The Refugee Girls Revue | Performing Arts Review | Chicago Reader

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The Refugee Girls Revue

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Writer-director Jena Friedman's premise is promising: in her parody of the feel-good American Girls Revue, she replaces trendy American Girl dolls, all taken from U.S. history, with dolls representing refugees from Chernobyl, Darfur, and Indonesia's tsunami. But this late-night show, with music and lyrics by Friedman and Boaz Reisman, is dull, the execution clunky, the singing often shaky. Aside from a few well-aimed barbs at President Bush and the U.S. presence in Iraq, the show consists of a series of trite life lessons the club members, all first-generation Americans, learn from each beloved doll's hardships. The commentary isn't pointed enough to overcome lackluster singing and acting on a crowded stage in service of a preachy message.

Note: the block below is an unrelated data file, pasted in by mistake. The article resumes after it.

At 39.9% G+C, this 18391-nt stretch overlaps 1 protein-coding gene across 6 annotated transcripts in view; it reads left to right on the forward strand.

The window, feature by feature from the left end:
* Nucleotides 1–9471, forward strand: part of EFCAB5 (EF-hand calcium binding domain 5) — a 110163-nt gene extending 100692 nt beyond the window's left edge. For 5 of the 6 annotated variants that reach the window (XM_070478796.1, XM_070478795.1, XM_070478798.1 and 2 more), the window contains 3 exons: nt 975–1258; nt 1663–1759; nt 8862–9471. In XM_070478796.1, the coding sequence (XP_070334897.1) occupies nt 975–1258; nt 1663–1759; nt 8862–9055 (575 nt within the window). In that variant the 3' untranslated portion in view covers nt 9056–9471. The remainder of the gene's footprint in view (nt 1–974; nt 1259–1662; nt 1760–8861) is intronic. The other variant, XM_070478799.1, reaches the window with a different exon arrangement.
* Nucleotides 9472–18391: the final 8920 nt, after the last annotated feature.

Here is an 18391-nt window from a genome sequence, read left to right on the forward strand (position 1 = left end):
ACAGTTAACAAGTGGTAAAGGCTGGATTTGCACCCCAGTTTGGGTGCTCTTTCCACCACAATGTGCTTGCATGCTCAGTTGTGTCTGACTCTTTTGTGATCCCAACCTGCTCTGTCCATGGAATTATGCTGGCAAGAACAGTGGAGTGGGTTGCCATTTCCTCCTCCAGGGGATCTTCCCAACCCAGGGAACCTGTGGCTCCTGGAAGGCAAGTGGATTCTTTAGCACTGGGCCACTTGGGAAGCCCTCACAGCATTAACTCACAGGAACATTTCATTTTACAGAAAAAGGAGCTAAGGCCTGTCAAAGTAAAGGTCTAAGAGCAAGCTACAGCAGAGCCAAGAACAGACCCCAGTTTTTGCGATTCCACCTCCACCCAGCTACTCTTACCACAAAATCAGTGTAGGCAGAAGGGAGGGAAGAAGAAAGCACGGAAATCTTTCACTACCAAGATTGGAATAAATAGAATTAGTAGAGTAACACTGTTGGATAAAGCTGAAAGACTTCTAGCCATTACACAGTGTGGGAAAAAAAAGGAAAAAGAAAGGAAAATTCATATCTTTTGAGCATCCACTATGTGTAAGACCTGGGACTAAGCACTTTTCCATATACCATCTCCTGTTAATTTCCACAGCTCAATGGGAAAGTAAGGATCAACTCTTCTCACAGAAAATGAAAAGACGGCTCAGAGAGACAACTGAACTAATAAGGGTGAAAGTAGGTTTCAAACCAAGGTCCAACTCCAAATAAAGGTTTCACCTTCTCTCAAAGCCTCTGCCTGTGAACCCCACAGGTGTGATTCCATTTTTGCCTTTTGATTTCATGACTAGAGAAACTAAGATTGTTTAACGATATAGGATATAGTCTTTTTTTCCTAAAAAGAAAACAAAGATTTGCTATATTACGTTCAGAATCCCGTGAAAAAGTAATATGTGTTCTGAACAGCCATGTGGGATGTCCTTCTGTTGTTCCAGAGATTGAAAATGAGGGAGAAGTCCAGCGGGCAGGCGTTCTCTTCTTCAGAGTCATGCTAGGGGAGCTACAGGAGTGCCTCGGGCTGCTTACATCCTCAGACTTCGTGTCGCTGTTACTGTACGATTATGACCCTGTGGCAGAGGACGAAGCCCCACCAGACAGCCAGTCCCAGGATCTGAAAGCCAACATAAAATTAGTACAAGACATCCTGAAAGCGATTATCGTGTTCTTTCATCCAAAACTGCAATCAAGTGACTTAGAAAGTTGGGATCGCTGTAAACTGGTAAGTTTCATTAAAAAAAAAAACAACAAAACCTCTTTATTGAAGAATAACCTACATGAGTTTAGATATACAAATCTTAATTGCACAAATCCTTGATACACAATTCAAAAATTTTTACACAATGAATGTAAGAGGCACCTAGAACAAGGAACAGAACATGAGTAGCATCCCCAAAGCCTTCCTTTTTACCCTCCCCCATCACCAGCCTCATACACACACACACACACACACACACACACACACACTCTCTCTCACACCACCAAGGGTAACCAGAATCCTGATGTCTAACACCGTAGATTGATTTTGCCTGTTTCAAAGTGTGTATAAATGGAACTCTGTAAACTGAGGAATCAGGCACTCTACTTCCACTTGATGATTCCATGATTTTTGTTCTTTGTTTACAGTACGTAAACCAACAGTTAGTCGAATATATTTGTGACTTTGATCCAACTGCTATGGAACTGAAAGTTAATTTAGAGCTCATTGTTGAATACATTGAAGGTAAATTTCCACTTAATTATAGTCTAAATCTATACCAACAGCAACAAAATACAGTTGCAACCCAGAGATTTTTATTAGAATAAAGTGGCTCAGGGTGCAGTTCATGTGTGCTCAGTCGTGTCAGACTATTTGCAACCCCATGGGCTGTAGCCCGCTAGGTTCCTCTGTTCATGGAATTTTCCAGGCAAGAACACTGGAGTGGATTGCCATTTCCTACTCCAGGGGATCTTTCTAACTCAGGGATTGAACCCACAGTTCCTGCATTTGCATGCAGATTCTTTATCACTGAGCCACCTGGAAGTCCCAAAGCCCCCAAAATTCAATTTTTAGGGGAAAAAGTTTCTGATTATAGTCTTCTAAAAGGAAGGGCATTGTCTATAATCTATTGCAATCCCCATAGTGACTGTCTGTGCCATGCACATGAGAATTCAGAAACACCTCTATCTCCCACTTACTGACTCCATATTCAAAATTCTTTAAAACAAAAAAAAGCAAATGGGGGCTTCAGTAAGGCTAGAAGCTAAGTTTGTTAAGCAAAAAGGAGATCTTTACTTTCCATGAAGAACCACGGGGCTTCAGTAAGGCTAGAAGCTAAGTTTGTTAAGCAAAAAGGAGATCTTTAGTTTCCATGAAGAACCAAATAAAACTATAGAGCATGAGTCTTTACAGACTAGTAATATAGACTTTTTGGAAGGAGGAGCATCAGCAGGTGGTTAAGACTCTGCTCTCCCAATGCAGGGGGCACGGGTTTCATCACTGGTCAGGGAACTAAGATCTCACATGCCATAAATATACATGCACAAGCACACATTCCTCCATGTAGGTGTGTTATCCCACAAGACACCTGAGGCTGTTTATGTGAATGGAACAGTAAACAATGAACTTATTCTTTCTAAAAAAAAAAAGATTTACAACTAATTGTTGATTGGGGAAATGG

--Jenn Goddu a Through 8/11: Sat 10:30 PM, Apollo Theater, 2540 N. Lincoln, 773-935-6100, $10-$20.

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